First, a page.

Bay woman among record recruit numbers
A Matata volunteer firefighter is one of 42 female recruits who are being recognised today as part of International Women’s Day.
Kiahli Ibbetson, 19, is part of the second lot of recruits in Wing 315, which has a total of 80 new recruits, the largest number of female recruits ever in a single wing.
The wing begins at the Royal New Zealand Police College on Monday.
Fittingly, Dame Jenny Shipley is the Wing Patron and she will be supporting recruits through their training. Dame Jenny was the first female Prime Minister of New Zealand.
Kiahli feels honoured to have the opportunity to learn from Dame Shipley.
“She has been instrumental in encouraging women into areas traditionally held by men.
“I will certainly be encouraged to perform to the best of my ability – I don’t want to fail in front of a former Prime Minister.”
Kiahli is excited and nervous about starting at the college. She has wanted to join New Zealand police for a long time, and started the process when she was just 17.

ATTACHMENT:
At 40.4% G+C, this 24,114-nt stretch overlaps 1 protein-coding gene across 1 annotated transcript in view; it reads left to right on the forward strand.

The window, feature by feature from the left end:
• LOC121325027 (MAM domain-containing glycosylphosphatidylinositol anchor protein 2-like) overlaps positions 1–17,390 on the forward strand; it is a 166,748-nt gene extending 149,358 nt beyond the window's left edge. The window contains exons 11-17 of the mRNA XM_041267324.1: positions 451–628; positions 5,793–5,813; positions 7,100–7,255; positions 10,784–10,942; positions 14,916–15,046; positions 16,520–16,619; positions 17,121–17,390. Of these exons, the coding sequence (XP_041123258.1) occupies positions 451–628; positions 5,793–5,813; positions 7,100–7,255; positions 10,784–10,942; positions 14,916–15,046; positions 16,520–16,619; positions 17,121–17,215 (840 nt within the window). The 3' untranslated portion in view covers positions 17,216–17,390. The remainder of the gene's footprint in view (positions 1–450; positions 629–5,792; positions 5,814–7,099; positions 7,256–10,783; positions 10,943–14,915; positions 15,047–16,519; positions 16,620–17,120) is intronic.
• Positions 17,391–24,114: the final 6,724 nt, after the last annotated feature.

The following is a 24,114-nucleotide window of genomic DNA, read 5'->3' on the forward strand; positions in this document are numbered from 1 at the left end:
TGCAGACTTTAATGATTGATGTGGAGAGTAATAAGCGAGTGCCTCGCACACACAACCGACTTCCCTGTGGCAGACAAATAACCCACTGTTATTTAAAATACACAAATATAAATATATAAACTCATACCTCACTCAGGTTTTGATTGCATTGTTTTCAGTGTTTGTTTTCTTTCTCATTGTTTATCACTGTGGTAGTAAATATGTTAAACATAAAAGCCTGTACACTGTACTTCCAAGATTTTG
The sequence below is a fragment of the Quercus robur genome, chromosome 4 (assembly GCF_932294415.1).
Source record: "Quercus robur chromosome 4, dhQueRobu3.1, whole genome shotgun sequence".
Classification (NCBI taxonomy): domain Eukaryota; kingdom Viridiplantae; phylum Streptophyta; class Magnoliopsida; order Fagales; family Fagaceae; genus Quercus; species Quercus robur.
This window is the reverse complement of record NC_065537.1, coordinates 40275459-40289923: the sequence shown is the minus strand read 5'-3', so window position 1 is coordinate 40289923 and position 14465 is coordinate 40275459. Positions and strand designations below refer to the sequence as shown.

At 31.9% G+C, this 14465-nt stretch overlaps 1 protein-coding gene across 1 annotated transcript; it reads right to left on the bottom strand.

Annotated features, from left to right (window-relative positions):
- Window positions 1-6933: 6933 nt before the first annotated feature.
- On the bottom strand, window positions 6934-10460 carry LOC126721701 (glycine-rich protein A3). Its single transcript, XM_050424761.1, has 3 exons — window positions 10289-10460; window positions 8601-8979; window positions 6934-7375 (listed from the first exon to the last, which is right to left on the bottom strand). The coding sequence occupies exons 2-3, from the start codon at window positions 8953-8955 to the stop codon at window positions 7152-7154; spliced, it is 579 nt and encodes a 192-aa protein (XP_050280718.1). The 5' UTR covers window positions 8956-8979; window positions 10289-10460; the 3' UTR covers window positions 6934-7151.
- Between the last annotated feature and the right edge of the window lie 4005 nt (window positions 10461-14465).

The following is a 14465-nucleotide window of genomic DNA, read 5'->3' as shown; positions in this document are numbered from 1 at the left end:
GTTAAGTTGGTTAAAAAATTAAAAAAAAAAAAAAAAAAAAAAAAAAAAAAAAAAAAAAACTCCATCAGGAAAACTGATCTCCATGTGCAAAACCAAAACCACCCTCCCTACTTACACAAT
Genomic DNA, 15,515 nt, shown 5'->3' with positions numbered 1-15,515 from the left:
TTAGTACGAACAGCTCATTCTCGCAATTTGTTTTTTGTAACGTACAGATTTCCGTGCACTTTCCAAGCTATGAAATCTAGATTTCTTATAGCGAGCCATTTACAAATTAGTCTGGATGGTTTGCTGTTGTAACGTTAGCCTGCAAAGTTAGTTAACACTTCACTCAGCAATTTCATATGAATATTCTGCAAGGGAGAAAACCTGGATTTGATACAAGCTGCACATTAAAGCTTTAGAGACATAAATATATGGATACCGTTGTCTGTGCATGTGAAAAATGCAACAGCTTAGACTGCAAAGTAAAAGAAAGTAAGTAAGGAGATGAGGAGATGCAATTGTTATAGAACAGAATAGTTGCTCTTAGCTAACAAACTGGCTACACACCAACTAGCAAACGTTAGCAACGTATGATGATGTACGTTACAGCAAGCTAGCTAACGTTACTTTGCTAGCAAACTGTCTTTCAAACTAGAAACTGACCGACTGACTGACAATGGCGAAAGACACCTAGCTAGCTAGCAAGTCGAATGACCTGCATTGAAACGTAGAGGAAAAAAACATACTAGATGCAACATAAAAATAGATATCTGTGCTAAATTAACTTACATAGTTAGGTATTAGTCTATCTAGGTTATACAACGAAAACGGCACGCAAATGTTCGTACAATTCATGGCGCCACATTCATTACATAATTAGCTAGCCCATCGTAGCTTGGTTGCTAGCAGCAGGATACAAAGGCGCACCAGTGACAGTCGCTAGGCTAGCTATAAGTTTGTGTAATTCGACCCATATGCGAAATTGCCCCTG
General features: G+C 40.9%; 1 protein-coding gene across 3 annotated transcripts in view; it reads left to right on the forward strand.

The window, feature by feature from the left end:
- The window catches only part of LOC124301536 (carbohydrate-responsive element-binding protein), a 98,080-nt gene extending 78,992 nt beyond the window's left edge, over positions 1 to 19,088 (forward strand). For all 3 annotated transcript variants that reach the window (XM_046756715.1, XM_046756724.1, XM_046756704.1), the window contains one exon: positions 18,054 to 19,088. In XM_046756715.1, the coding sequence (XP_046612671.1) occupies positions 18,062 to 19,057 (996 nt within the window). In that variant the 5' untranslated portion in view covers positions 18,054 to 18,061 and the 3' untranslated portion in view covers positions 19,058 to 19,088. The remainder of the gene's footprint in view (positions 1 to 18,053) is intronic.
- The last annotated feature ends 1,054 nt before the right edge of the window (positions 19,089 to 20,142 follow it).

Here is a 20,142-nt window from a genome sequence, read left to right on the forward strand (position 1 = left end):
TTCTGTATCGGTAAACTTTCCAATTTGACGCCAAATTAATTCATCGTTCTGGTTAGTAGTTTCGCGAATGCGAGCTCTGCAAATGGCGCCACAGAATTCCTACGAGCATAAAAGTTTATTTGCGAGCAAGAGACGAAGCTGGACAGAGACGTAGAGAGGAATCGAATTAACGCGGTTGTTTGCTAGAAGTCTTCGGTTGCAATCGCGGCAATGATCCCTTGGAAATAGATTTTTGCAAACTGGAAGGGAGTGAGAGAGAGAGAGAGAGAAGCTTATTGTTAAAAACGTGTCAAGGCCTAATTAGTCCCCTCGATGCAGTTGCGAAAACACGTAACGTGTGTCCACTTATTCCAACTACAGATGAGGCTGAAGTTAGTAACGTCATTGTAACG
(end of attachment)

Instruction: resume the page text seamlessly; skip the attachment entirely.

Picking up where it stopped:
As a volunteer Fire Fighter in Matata, she has worked closely with police in her community and seen first-hand what a rewarding and challenging job it is.
She says joining the Matata Volunteer Fire Service, which is also a first responder brigade, has been one of the most worthwhile experiences of her life.
“Joining police and getting paid to do this valuable work in the community was an obvious choice.
“I know being a police officer won’t always be the easiest of jobs, but I know I’ll feel a sense of satisfaction at the end of the day knowing that I’ve helped keep my community safe,” she says.
New Zealand police has set an ambitious target of having 50 per cent female recruits by 2021.
In December 2017 NZ police held its first Women’s Recruitment Day.
“Wing 315, which is over 50 per cent female, demonstrates we are making significant progress towards achieving this target,” says Deputy Chief Executive: People, Kaye Ryan.
“Police are looking to recruit people who are compassionate and empathetic, and who want to make a positive difference in their community.
“Gender and ethnic diversity are an important priority for NZ police, and we are committed to improving our numbers of women so we can better represent the communities we serve.”